Should Kansas be worried? 

November, 21, 2014
Nov 21
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Perry Ellis and Wayne Selden, Jr.USA TODAY SportsPerry Ellis and Wayne Selden both struggled against Kentucky this week in the Champions Classic.
Fran Fraschilla and Seth Greenberg got together to discuss the biggest topics in college basketball. This week, they look closer at Kansas following its lopsided loss to Kentucky in the Champions Classic.

Seth Greenberg: It’s a process. I’ve said this before: Kansas is not close to where they are going to be. They have a young and developing point guard situation with Devonte Graham and Frank Mason. They’ve gotten inconsistent play from two of their freshmen, but it’s just their second game on this stage. Kelly Oubre is learning how to be part of a basketball program, how to be a player at a high level where you must understand the commitment and how hard you have to play and everything that surrounds it. Cliff Alexander will be a terrific player. But they are both a work in progress.

The young players must buy in and understand how hard they need to work on a daily basis, and Bill Self is a master teacher. But it’s not going to happen overnight, that’s the reality of it.

Wayne Selden and Perry Ellis need to play and be difference-makers. Ellis has to be a guy that understands how to lead, even though he’s quiet. Selden needs to play better than he did on Tuesday night. If they don’t play well, then Kansas is going to be in trouble. They need to set the tone to teach these young guys what it takes. It’s going to be a process, there’s no doubt about it.

Frank Mason
Peter G. Aiken/Getty ImagesKansas is hoping for more consistency from point guard Frank Mason.
Fran Fraschilla: In a strange way, an embarrassing loss like this is exactly what Bill Self needs to teach a young team what it’s going to take to be as good as some of these recent Kansas teams have been.
Stanley JohnsonChris Coduto/Icon SportswireIs Arizona freshman Stanley Johnson ready to be his team's featured scorer from Day 1?
Fran Fraschilla and Seth Greenberg like to get together to discuss the biggest topics in college basketball. This week, they provide their biggest concerns for the four most prominent preseason title favorites -- Arizona, Duke, Kentucky and Wisconsin.

Which national title contender is the most vulnerable?

Fran Fraschilla: I’m going with Arizona. As talented as Sean Miller’s team is -- and the Wildcats certainly have their share of high school All-Americans -- my concern is this: Who is going to be the go-to scorer on this team? It actually could be freshman Stanley Johnson, but I’m not so sure he’s ready to take that role on.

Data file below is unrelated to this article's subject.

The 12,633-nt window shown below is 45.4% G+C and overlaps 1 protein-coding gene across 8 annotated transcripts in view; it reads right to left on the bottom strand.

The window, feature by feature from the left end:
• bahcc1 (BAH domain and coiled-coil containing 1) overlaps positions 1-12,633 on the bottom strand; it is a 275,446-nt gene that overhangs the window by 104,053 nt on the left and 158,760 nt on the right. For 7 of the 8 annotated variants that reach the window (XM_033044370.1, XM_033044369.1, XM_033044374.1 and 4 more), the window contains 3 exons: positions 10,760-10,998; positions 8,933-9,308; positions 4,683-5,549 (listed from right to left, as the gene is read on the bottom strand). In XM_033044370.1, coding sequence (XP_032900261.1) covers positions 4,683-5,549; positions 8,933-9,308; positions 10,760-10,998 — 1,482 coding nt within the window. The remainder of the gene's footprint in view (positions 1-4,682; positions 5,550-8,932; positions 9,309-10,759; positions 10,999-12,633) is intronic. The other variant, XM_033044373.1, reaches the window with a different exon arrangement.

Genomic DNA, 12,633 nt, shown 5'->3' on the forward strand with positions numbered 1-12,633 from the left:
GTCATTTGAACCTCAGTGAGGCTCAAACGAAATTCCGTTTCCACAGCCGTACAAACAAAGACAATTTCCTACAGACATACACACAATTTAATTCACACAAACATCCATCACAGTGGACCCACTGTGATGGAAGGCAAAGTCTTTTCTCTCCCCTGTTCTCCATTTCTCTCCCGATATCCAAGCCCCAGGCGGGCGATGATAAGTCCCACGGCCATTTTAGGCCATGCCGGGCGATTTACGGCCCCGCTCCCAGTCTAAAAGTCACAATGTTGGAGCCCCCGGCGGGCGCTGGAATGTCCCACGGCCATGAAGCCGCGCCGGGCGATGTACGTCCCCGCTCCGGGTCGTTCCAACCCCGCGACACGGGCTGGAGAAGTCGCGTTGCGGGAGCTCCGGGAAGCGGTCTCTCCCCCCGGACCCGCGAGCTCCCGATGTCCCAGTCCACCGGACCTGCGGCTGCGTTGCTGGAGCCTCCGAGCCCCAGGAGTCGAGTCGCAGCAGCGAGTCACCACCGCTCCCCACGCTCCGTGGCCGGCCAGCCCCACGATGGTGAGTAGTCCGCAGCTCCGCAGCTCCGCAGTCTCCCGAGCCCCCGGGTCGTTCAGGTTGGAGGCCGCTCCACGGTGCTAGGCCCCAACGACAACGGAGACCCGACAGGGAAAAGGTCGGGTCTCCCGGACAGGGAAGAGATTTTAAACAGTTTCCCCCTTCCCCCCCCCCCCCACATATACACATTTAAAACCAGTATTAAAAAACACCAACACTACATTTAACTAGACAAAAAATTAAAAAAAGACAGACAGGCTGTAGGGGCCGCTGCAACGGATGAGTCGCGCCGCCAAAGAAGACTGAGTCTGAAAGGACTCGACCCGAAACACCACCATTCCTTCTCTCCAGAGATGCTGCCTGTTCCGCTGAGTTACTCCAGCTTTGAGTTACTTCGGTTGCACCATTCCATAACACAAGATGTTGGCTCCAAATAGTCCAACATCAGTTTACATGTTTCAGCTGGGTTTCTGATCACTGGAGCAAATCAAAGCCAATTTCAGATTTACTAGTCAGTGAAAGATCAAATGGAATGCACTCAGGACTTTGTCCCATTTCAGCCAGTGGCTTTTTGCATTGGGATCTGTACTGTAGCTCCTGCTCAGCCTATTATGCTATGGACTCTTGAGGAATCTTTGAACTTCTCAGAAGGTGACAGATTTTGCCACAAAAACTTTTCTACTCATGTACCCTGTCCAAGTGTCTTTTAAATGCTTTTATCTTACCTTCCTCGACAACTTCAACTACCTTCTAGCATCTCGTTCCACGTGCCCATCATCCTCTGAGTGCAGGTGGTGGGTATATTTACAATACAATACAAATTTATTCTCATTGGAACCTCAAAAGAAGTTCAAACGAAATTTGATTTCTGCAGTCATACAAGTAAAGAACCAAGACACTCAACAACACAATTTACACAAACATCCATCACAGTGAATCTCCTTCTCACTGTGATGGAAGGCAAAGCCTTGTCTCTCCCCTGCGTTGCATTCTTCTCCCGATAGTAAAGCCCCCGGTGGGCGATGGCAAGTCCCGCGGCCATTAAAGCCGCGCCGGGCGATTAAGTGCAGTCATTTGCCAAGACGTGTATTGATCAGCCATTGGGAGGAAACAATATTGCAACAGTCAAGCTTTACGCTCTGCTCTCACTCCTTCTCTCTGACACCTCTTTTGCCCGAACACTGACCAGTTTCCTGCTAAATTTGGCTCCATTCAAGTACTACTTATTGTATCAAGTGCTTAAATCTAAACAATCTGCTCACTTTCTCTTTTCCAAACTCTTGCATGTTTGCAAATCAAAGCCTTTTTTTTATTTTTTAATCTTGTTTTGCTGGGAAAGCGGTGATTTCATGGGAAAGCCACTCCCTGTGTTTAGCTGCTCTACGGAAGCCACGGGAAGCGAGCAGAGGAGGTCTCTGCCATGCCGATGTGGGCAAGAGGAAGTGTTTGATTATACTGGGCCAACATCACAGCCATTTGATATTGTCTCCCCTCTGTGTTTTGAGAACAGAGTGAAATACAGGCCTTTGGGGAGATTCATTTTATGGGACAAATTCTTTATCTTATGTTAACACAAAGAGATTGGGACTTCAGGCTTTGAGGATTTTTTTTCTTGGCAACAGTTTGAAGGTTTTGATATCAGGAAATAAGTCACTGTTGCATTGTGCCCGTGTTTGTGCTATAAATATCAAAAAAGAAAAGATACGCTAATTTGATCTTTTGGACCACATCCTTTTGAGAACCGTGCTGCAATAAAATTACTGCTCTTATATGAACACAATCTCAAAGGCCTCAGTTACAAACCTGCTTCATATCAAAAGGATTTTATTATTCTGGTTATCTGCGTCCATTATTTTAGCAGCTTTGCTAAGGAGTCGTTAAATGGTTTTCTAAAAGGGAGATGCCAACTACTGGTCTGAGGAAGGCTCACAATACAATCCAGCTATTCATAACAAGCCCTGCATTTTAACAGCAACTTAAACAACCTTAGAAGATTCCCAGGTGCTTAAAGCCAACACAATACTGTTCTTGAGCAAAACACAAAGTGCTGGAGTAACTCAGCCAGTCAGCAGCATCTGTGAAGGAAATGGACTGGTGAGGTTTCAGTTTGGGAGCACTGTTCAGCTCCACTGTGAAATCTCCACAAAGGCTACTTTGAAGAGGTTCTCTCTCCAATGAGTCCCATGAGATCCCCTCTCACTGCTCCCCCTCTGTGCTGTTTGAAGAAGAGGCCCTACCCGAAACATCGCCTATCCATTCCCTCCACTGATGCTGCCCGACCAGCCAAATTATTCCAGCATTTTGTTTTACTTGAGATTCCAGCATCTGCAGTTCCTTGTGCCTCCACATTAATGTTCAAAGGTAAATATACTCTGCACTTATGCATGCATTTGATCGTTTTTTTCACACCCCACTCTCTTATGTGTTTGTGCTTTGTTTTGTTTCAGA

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GoodwinJamie Rhodes/USA TODAY SportsShaq Goodwin and Memphis could provide problems for UConn and SMU at the top of the AAC.
This week, we decided to put Fran Fraschilla and Seth Greenberg together to discuss and debate the dark-horse teams to look for across every major conference.

American

Seth Greenberg: You gotta go with Memphis. The Tigers have a great home court and great sense of ownership and passion with their fans. Kedren Johnson, who will be eligible to play, gives them an experienced point guard. Shaq Goodwin and Austin Nichols are two of the toughest frontcourt matchups in the conference. Nick King also gives them a lockdown defender on the wing.

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Jahlil Okafor and Marcus PaigeIcon SportswireDuke's Jahlil Okafor and North Carolina's Marcus Paige are both expected to thrive this season.
Fran Fraschilla and Seth Greenberg got together to discuss the biggest topics in college basketball. This week, they provide their Player of the Year selections as well as dark-horse picks.

Player of the Year

Fran Fraschilla: It’s not often that you say this, but I’m going with a freshman in Jahlil Okafor. I just think his combination of size, athleticism and what he has to do for Duke to be good means he’s going to have an excellent opportunity to be a dominant player in college basketball. Because he’s been out of sight, out of mind by most fans, it might be controversial, but not to most fans who have seen this young man play.

I think it’s unfair to compare him to anybody currently playing. He’s just a 6-foot-11 kid with terrific athleticism for his size, outstanding fundamentals and he’s not making any adjustment to his position. He’s always been a low-post player and is very comfortable and effective.

Seth Greenberg: I love Okafor, but I’m hesitant to make any freshman -- even one as talented as him -- the Player of the Year. I do agree with Fran that he has the feet, hands, ability to play out of a double-team and is an alert defender. He’s everything that you’re looking for in an elite player. But Okafor is going to be playing potentially with a freshman point guard, so what impact does that have on the team? The Blue Devils will have to play through Okafor, and it’s been rare recently that Duke has played through a post player. However, in terms of talent, as Fran mentioned, it’s impossible to argue.